The era for tech start-ups is now—it is happening everywhere in Australia, from professional services and media to retail and agriculture. Its repercussions are echoing through employment, capital markets, and even the property market.

According to tech consultancy CB Insights, the median house price in Sydney has increased fourfold since 2000, from $287,000 to $1 million. During the same period, the cost of setting up a business has fallen from $5 million to $5,000, opening a new door, especially for the younger generation.

"It's difficult to enter the home ownership market, so young people are thinking of alternatives, and building a business is an alternative route to building wealth," said venture capitalist Elaine Stead of Blue Sky. "And that path to wealth is becoming more tangible, easier to finance, and shorter in time frame."

The rate of home ownership for those aged 25 to 34 has fallen from 61 per cent to 47 per cent in the 30 years to 2011. Meanwhile, the registration of business names with the Australian Securities and Investments Commission jumped from 1.49 million to 1.99 million in the past two years, with new names being registered at a rate of 300,000 per year.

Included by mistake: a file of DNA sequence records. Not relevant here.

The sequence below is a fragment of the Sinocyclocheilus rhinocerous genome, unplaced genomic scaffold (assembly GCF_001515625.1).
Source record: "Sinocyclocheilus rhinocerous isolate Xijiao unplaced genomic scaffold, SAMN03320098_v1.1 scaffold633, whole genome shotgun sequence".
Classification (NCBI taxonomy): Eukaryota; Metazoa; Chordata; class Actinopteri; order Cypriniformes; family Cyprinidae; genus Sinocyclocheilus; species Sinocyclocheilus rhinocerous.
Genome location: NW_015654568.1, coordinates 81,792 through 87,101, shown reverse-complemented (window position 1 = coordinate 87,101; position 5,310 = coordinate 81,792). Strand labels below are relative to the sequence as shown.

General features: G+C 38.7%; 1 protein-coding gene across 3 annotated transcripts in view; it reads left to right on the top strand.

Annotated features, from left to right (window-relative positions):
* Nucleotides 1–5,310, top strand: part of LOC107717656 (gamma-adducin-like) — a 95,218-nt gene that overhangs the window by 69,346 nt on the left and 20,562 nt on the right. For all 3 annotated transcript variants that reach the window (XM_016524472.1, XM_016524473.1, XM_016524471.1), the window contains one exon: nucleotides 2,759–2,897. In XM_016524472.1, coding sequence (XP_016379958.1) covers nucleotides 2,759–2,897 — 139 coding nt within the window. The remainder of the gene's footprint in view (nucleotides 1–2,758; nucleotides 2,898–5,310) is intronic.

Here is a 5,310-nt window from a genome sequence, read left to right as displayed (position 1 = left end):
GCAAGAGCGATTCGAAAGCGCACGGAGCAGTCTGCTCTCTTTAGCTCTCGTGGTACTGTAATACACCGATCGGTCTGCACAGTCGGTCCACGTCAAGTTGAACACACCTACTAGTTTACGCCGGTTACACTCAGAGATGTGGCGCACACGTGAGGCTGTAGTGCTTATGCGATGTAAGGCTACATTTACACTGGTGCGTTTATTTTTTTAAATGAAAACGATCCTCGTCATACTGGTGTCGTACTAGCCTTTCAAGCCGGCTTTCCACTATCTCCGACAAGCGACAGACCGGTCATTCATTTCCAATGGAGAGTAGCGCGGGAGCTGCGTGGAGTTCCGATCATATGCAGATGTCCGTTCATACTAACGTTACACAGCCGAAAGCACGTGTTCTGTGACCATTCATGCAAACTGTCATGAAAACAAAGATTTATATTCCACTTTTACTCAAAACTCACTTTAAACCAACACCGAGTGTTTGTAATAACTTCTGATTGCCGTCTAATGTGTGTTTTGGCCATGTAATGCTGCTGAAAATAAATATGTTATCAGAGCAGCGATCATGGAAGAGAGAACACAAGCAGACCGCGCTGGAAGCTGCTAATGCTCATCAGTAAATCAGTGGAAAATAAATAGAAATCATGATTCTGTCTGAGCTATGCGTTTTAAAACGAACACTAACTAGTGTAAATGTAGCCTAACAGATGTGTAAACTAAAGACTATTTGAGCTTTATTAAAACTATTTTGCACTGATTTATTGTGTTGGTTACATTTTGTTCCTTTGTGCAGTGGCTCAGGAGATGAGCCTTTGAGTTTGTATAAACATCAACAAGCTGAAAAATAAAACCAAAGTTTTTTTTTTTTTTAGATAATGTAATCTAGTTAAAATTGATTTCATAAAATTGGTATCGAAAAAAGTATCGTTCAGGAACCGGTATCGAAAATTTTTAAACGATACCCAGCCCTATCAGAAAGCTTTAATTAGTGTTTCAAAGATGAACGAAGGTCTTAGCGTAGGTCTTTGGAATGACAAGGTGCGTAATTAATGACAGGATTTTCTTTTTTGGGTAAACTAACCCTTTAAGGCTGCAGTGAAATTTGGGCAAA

With home ownership and business ownership seemingly negating each other, at least in the short term, millennials are opting for the latter despite Australia's reputation as a home owning country.

"The people who are entrepreneurs have a desire for freedom that outweighs a desire for stability," Stead said. "About half of them are renting and the other half have a mortgage. It doesn't seem to worry them because wealth is in their business and most of them see their business as being able to generate 10 to 20 times as much wealth as home ownership."

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